In a sixth embodiment, the present invention comprises a system for co-producing biodiesel and synthesis gas by synergistically operating a biodiesel plant and biomass gasifier. In this embodiment, the invention comprises: a biodiesel plant in which production comprises biodiesel and crude glycerol; a biomass gasifier in which production comprises synthesis gas; a synthesis gas treatment plant; seed oil extractor wherein seed oil is extracted from seeds and plant material; a power plant in which production comprises power and steam; and a chemical plant in which production comprises methanol and other chemicals. In this embodiment seed oil is extracted from seeds and plant material and used for biodiesel production in the biodiesel plant. The biomass byproduct from extracting the seed oil is used to fuel the biomass gasifier.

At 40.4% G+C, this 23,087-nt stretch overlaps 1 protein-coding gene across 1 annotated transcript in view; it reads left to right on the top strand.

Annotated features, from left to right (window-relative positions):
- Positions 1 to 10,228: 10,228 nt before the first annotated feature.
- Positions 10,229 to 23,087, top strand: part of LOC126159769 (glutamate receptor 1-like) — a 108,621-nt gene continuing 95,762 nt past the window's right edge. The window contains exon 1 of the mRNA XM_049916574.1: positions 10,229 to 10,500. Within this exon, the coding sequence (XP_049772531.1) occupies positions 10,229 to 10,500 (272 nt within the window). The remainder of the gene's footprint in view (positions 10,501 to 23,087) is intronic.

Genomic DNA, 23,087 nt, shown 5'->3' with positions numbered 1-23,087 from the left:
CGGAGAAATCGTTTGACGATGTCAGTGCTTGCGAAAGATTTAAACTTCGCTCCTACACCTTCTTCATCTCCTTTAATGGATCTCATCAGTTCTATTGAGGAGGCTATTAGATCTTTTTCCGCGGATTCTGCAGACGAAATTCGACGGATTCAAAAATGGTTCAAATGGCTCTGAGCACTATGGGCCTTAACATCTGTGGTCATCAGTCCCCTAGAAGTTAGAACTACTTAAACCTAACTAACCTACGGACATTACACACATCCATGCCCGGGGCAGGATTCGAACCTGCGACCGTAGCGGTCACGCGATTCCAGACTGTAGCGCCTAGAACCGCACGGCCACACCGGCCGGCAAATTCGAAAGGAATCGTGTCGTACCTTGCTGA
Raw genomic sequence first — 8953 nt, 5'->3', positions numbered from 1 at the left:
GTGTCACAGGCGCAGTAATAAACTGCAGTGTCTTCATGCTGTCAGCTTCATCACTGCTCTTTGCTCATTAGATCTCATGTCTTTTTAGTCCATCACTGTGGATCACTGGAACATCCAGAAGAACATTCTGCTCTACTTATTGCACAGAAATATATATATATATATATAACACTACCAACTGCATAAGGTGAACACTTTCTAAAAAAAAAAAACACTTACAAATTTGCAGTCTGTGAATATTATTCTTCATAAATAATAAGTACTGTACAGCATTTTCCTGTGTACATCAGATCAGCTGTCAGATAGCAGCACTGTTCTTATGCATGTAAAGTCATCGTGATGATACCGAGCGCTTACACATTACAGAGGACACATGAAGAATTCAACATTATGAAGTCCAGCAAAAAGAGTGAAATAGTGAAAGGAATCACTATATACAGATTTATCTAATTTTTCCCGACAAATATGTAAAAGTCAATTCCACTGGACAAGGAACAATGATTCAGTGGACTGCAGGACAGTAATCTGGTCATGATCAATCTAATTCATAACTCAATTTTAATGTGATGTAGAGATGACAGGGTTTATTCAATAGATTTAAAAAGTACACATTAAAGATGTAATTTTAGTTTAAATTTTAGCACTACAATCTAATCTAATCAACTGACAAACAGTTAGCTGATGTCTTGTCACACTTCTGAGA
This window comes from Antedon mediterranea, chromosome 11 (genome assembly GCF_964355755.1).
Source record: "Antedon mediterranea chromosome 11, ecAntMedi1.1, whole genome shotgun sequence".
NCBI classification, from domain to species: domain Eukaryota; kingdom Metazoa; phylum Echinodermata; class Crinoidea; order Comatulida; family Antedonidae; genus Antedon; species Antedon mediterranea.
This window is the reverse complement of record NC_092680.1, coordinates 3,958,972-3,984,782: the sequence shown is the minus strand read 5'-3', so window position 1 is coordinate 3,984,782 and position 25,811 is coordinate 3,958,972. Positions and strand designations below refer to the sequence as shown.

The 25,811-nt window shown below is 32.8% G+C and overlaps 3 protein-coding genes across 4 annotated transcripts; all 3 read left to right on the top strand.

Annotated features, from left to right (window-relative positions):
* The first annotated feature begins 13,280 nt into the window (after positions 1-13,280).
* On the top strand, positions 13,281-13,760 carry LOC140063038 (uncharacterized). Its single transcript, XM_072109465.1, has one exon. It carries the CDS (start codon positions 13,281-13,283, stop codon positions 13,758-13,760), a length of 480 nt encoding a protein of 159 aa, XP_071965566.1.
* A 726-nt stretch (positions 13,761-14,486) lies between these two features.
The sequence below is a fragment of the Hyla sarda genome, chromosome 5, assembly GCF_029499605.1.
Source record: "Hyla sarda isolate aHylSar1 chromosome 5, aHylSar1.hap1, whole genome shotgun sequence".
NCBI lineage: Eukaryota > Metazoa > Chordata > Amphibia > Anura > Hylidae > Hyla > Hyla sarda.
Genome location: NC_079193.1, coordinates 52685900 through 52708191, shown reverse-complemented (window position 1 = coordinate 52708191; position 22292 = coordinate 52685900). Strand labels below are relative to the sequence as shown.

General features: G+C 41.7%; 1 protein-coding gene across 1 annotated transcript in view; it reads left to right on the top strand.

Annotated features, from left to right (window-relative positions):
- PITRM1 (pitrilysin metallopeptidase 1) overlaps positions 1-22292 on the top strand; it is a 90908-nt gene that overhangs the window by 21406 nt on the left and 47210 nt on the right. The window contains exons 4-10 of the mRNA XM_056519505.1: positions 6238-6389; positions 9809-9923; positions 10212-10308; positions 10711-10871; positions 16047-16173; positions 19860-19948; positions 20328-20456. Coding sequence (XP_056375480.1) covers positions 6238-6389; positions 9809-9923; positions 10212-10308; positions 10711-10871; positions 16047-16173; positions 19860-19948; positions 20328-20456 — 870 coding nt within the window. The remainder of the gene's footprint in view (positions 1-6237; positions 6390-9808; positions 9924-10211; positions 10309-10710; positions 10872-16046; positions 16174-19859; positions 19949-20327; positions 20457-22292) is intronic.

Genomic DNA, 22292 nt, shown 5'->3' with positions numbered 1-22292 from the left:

Still referring to this embodiment of the present invention, the system comprises treating the synthesis gas obtained from the biomass gasifier with crude glycerol obtained from the biodiesel production plant wherein the crude glycerol obtained from the biodiesel production plant may be conditioned prior to treating the synthesis gas obtained from the biomass gasifier. Furthermore, in this embodiment, a power plant is operated with the synthesis gas and used to produce power and steam to drive the biomass gasifier and biodiesel production plant. In another embodiment, alternatively, the power plant is used to produce power and steam for commercial sale. Moreover, in this embodiment of the present invention, the synthesis gas is used for operating a chemical plant which produces methanol for use in the biodiesel plant. In yet another embodiment of the present invention, the synthesis gas is used to operate a chemical plant to produce other chemicals and fuels for commercial sale.